SW10/WWW: Psychovant Teaches American History #15: How Big Was Slavery?

Scott Eiler seiler at eilertech.com
Sun Feb 9 15:14:51 PST 2020

On 2020-02-08 14:56, Drew Perron wrote:
> On 1/28/2020 8:31 PM, Scott Eiler wrote:
> Fascinating. I've been really wanting to learn about how Europe got 
> engaged in slavery in the first place; this gives some details but 
> doesn't get into the deeper drive. (I'm betting it was at least 
> partially in response to the Black Plague and the rise of wages and 
> breakdown of feudalism thereafter.)
> Drew "messed-up shit huh" Nilium

I don't have a definitive answer.  But slavery didn't really go anywhere 
in the Old World - possibly because Europe had enough labor for itself 
by then, and trade unions had become a thing.

 From what I've seen of New World history, it was just really hard for 
everyone other than *Puritans in England* to get enough volunteer 
settlers to do everything that needed doing.  Puritans, of course, fell 
into the "refugee" category for a while.

After a while, England started recruiting more refugees for separate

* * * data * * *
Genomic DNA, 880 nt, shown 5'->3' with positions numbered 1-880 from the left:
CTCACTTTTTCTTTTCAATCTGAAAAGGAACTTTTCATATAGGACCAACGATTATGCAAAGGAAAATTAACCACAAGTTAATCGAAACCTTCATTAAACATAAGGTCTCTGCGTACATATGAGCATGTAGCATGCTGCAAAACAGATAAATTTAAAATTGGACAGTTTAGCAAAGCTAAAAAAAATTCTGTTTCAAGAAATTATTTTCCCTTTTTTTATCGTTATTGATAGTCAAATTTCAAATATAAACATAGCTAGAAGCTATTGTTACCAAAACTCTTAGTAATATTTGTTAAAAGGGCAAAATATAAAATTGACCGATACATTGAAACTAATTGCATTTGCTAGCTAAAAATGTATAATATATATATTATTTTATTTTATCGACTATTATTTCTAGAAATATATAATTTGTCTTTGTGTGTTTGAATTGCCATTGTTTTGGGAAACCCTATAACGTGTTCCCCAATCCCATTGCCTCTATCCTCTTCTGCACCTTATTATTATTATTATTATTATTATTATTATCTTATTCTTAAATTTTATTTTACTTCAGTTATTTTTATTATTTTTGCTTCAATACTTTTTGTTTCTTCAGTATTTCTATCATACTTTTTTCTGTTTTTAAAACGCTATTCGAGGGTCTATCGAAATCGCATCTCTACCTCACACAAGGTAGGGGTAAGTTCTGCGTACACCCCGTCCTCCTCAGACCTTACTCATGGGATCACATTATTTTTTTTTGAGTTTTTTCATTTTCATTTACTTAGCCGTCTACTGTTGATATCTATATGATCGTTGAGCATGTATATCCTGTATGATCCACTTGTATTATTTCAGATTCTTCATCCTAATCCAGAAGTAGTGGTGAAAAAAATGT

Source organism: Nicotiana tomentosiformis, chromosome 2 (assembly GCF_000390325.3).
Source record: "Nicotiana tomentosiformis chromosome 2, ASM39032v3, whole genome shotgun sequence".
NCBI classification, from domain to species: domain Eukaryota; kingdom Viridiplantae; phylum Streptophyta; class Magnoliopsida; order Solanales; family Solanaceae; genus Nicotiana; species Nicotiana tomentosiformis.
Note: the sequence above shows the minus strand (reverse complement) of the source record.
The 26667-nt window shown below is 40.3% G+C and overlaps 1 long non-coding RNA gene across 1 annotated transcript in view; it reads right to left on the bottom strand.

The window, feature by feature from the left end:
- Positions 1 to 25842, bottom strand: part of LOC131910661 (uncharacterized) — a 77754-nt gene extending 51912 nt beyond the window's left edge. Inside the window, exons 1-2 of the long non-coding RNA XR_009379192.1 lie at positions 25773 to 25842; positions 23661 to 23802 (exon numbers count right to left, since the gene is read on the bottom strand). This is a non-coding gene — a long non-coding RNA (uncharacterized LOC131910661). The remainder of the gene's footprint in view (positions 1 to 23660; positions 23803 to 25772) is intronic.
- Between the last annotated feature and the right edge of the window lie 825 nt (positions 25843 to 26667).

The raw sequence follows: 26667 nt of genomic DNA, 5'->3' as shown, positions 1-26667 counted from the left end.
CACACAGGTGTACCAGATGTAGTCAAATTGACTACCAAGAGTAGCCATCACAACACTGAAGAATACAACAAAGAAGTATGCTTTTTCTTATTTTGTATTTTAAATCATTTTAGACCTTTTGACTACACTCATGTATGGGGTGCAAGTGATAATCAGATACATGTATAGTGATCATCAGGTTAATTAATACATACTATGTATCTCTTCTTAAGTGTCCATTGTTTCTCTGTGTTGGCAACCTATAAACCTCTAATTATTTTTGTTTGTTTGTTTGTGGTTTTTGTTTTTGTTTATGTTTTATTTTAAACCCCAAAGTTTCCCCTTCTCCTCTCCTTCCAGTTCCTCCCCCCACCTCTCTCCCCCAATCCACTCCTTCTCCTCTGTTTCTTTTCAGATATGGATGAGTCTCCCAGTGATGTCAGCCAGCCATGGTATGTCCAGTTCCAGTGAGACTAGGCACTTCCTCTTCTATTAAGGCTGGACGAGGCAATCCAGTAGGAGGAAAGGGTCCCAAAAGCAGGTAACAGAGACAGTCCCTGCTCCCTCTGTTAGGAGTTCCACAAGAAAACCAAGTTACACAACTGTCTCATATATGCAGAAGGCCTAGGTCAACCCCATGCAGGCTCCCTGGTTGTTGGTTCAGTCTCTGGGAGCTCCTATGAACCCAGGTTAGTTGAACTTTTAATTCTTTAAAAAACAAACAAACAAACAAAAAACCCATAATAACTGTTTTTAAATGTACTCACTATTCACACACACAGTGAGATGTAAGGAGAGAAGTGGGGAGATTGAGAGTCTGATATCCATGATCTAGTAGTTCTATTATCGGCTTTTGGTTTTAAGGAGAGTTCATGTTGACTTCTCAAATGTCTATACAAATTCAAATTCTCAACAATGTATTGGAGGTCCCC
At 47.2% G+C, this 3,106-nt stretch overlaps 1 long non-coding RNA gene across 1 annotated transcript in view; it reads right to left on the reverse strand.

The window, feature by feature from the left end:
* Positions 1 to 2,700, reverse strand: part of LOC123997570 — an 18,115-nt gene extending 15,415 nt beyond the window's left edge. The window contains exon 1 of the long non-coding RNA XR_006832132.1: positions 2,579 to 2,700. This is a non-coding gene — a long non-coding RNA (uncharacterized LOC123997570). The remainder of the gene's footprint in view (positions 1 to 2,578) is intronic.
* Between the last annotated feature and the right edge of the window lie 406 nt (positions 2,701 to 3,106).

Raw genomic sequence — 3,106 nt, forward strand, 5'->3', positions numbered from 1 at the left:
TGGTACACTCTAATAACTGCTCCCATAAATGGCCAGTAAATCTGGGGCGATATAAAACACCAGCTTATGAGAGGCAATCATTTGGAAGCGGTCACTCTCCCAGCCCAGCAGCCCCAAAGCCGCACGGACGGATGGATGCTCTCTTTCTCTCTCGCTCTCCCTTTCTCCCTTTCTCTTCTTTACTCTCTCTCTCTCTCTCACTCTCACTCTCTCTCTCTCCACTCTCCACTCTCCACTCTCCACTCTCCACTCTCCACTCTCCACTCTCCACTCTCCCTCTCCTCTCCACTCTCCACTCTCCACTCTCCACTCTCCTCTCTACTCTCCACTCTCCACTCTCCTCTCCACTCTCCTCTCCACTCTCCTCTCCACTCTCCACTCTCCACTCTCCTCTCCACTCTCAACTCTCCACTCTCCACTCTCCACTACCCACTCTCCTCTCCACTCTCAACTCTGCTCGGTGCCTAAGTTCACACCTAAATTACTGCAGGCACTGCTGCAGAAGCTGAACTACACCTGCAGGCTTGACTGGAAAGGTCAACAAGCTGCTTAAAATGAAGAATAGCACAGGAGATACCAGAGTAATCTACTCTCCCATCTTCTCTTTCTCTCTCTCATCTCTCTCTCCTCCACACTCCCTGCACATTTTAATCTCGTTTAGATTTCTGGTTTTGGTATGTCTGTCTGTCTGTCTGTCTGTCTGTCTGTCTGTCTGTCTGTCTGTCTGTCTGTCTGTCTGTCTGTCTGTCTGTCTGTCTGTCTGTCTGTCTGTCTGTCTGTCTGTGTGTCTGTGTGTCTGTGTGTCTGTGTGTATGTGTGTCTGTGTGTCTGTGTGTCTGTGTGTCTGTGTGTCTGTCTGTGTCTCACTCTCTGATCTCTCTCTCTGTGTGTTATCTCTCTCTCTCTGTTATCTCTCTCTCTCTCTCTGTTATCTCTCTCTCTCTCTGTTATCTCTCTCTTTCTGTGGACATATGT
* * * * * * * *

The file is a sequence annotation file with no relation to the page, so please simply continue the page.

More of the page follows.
colonies.  Germans got Pennsylvania; English Catholics got Maryland.

France, Spain, and Holland just didn't have refugees.  I'm not sure why 
the Dutch didn't recruit more Germans...

-- (signed) Scott Eiler  8{D> ------ http://www.eilertech.com/ -------

The soldiers presented a pathetic but inspiring spectacle. The
hospitals were crowded with sick and wounded; the walls were
gradually crumbling under incessant shell fire, yet that garrison
of heroes remained undaunted.

It was as Buck said, "just as if they had been Americans."

- from "The Airship Boys in the Great War", De Lysle F. Cass, 1915.
Coming soon to Project Gutenberg.  gutenberg.org

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